Using AutoIt to automate Windows tasks
I have used VBscript for several years to automate certain tasks. Some people are VERY leery of using VBscript, due to all the bad press about viruses written using VBscript.
The reason I switched to AutoIT is because it is so flexible. For example, you can automate mouse movements, which I never did successfully with VBscript. You can create your own windows, and interact with them fairly easily.
The best way to learn how to use AutoIT is to go through the example scripts that come with it. The help file is very well written, and has additional examples.
The first three examples below are based on my usage of AutoIt when I run my weekly backups. First, I need to give you some background, so the examples will make sense. Or you can check out this page, which has some screen shots and explanation from back when I used removable hard drives.
I use 250 gigabyte external USB hard drives for backup purposes. I back up four different computers to the same drive. One tedious task is setting up the 20 partitions on the drive. I have used the Disk Management tool in Windows XP to do this. To use this, follow these steps: Start Menu / Control Panel / Administrative Tools / Computer Management / Disk Management. If I later need to resize the partitions, I use Partition Magic.
In the past, I actually mapped drive letters on each computer for the partitions that I used on the backup drive. This did not work very well, since I use two backup drives - one at the office, and one in a safety deposit box. The problem was that Windows XP got confused when I swapped the drives. Unlike Windows 98, the Windows XP / 2000 "remembers" which hardware matches up to the drive letters.
The solution is to temporarily map the drive letters before I run my backups. In order to do this, you have to create a network share. This requires that you perform several steps:
1. Create an empty NTFS folder
AutoIt script examples
The script loads the Disk Management applet, then waits for you to select the partition to mount. When you press OK, it performs the steps to mount the drive.
The only thing you need to change in the script is the number of down-arrows to send (near the end). I have drives C through K, and I use drive H as my empty NTFS folder for the mount points. I have to skip down five drives from C to get to the H drive.
After I create the mount point for the drive, I still can't map a drive letter using a .cmd file. The network share from the prior step has to be set up as sharable first.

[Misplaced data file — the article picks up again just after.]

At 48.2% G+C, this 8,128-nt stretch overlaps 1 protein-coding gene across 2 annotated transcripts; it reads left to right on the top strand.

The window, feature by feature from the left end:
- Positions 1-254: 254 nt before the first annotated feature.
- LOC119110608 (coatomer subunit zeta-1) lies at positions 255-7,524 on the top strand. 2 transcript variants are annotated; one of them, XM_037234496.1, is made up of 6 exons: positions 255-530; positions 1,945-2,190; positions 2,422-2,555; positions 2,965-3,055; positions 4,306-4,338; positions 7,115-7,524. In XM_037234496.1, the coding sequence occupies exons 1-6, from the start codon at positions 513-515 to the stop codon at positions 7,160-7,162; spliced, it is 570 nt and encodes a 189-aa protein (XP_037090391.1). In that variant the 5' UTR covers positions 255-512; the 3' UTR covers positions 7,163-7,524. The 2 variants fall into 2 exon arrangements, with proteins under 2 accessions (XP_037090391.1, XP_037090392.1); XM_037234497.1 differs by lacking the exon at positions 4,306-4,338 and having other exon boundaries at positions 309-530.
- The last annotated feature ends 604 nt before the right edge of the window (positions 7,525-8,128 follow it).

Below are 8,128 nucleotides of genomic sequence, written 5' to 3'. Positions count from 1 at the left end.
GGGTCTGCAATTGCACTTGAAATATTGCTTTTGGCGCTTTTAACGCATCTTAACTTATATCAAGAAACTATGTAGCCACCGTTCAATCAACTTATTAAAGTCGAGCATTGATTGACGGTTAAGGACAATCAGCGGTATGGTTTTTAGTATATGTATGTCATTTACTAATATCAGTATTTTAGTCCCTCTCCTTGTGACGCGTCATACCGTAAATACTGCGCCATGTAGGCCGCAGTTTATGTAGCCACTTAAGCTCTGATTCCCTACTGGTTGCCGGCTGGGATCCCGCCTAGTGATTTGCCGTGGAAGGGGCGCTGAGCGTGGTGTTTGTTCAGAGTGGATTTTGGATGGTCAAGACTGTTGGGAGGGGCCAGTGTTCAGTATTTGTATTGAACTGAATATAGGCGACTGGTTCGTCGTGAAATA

This script opens the Disk Management applet. Then it creates a window with a text box. You need to click on the empty NTFS folder that you used to set up the network share in the prior step. Then you should click on the share, and drag it into the text box.
The script uses that window to read the share name. This is used later in the script to identify certain windows that appear, since they also have the share name in the window caption.
When you click on the OK button, the script then uses Shift-F10 to open the context window for the network share. It is set as sharable, and then the permissions are set. Since I am paranoid, I only allow members of the administrators group to have read / write access to the files.
The last thing the script does is to prompt you to turn off indexing on the files that correspond to the network share. This will make it easier to remove the USB drive after the backups are created. If the indexing service is running on the drive, it won't let you remove the drive.
There is one thing that you may need to change inside of Windows, otherwise this
script may not work for you. The script assumes you are NOT using "simple sharing".
This is an option that you can turn on or off from Windows Explorer.
Click on the Tools menu / Folder Options / View tab, and then scroll down to the last item in
the list. Un-check the box for "Use simple file sharing (Recommended)."
Sometimes you may need to delete a LOT of drive letters. When I hook up a USB drive with 20 partitions to a computer for the first time, it will try to assign a drive letter to each partition (until it runs out of drive letters).
This script opens the Disk Management applet. Then it prompts you to
select the drive, and then click the OK button so the script can continue.
It deletes the drive letter assigned for the current drive, then moves down to the
This is a program that is no longer available, but it
is a good example of using AutoIT. When a spam gets through to my inbox, I
must send it back to myself, and train SAProxyPro to learn that it is
After I click on OK, I click on the SAProxyPro window to make it the active window.
At that point, the script takes over, and clicks various buttons and windows to
allow SAProxyPro to read the email message from my Outlook Express inbox, and
recognize it as spam.
At the end of the script, it also exits from SAProxyPro.
Last modified: November 28, 2011